Now that I have BUTTered you up with ALL things hip joint, let's get talk about the glutes themselves. The "glutes" consist of three muscles, on both your left and right sides, that can work together or in isolation to create various movements at the ipsilateral (i.e. same side) hip. Let's take a deeper look at each gluteal muscle and their individual functions at the hip joint.


Gluteus Maximus

The Gluteus Maximus (GMax) is the strongest and largest muscle in the body. It is the most superficial (i.e. closer to the skin) of the gluteal muscles. It originates at the sacrum (base of the spine) and inserts into the iliotibial tract (IT tract, a connective tissue tract on the lateral side of the thigh) and the top of the femur bone.


All the fibers of the GMax, working together, are responsible for creating:

  • Hip extension

  • External rotation of the hip

  • Abduction of the hip

The lower fibers of the GMax are responsible for:

  • Adduction of the hip


Gluteus Medius

The Gluteus Medius (GMed) is located on the lateral side of the hip. It is also a superficial muscle, except for the posterior (or back) portion, which is deep to, or below, the GMax. The GMed originates just below the top of the hip bone and inserts into the top of the femur.


All of the fibers of the GMed, working together, are responsible for:

  • Abducting the hip

The anterior (front) fibers are responsible for:

  • Flexing the hip

  • Internally rotating the hip

The posterior (back) fibers of the GMed are responsible for:

  • Hip extension

  • External rotation of the hip


Gluteus Minimus

The Gluteus Minimus (GMin) is deep to the GMed. The GMin originates at the top of the hip bones and inserts onto the top of the femur bone, similar to the GMed.


The GMin is responsible for:

  • Hip flexion

  • Hip abduction

  • Internal rotation of the hip


Working Together

All three glute muscles work together to provide stability to the lumbo-pelvic hip complex (LPHC) during functional movements, such as standing, walking, or balancing on one leg.



Summary

Whew! That was some FANNIEtastic info about our hip joints and glutes. The three gluteal muscles are located in the buttocks region, on the back and upperside of the hips. They are responsible for creating much of the movement that occurs at the hip joint, either agonistically (i.e. they are the main muscle that creates the motive power) or synergistically (i.e. they assist other agonists, or prime movers). The gluteals are highly important muscles, involved in standing upright, walking, climbing stairs, getting in/out of cars, and much more. Gluteal amnesia is a condition where the gluteal muscles have reduced neural activation, causing faulty movement patterns, and potential injury. In part II of this series, I will take a deeper look at gluteal amnesia (what it is and the implications of it).


Please note, the information presented in this blog series is not meant to diagnose gluteal amnesia or treat active cases of gluteal amnesia. After reading this series, if you have concerns about your gluteal muscles, please follow up with your physician, physical therapist, or sports medicine doctor. If you have been diagnosed with gluteal amnesia, please continue to heed the advice of the medical professional that evaluated you. Also, please keep in mind that I have simplified some anatomical and biological information (e.g. muscle attachment sites), so I can keep the focus on gluteal amnesia as best I can. If you feel like you need more thorough descriptions and explanations, please refer to my reference list at the end of each installment in this series. Also, a special thanks to my amazing husband for doing all of the artwork for this post. Matt - you truly are a very talented artist.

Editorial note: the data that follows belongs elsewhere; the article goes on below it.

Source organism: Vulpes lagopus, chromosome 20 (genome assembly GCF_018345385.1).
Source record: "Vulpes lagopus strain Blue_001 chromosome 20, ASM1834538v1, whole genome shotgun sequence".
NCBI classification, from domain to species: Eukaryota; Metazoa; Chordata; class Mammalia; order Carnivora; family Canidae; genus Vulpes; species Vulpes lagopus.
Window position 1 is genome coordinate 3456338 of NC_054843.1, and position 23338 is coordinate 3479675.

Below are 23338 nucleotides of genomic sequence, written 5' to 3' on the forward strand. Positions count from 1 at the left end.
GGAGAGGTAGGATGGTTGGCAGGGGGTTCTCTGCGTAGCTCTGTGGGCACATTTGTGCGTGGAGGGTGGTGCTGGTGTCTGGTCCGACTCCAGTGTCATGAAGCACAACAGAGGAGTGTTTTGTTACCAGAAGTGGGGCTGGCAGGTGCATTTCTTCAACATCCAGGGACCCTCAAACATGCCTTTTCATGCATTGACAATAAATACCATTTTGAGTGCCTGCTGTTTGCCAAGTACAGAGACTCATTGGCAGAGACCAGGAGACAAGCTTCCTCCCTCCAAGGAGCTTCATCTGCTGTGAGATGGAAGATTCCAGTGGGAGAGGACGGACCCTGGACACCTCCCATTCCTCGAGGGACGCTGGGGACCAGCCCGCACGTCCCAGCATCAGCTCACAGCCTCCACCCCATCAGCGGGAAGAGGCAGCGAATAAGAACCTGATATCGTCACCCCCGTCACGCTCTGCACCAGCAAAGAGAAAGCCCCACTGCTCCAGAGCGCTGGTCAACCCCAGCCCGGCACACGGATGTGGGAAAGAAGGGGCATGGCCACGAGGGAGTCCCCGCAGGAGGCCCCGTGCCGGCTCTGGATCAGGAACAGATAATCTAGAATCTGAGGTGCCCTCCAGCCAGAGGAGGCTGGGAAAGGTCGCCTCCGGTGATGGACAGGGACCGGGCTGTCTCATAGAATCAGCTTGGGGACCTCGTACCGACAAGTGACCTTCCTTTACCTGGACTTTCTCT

As always, the information presented in this blog post is derived from my own study of neuroscience, human movement, anatomy, and yoga. If you have specific questions about your gluteal muscles, please consult with your physician, physical therapist, or private yoga teacher. If you are interested in private yoga sessions with me, Jackie, you can book services on my website ("Book Online" from the menu at the top of the page), or you can email me at info@lotusyogisbyjackie.com for more information about my services. Also, please subscribe to my website so you can receive my weekly newsletters (scroll to the bottom of the page where you can submit your email address). This will help keep you "in-the-know" about my latest blog releases and other helpful yoga and wellness information. Thanks for reading!

~Namaste, Jackie Allen, M.S., M.Ed., CCC-SLP, RYT-200, RCYT, NASM-CPT



References:


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Banaldo, P. & Sandri, M. (2013). Cellular and molecular mechanisms of muscle atrophy. Disease Models & Mechanisms. 6: 25 – 39.


Bento, J. (n.d.). Glute Training for Real-Life Strength. Breaking Muscle. Available here.


Biel, A. (2014). Trail Guide to the Body: A hands-on guide to locating muscles, bones, and more – 5th Edition. Books of Discovery. Boulder, CO.


Buckthorpe, M., Stride, M., & Della Villa, F. (2019). Assessing and treating gluteus maximus weakness – a clinical commentary. The International Journal of Sports Physical Therapy. 14(4): 655 – 669.


Clark, M.A. et al. (2018). NASM Essentials of Personal Fitness Training. 6th Edition. Jones & Bartlett Learning. Burlington, MA.


Freeman, S., Mascia, A., & McGill, S. (2013). Arthrogenic neuromusculature inhibition: A foundational investigation of existence in the hip joint. Clinical Biomechanics. 28: 171 – 177.


Gabriel, C. (2019). If You Sit at a Desk all Day, This Muscle Might be in Danger. Ortho Carolina. Available here.


Gordon, T., & English, A.W. (2016). Strategies to promote peripheral nerve regeneration: electrical stimulation and/or exercise. European Journal of Neuroscience. 43(3): 336 – 350.


James, J. (2017). Gluteal Amnesia. Back Forever. Available here.


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Messi, M.L., et al. (2016). Resistance Training Enhances Skeletal Muscle Innervation Without Modifying the Number of Satellite Cells or their Myofiber Association in Obese Older Adults. Journals of Gerontology: Biological Sciences. 71(10): 1273 – 1280.


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Roland, J. (2019). All About Gluteal Amnesia (‘Dead Butt Syndrome’). Healthline. Available here.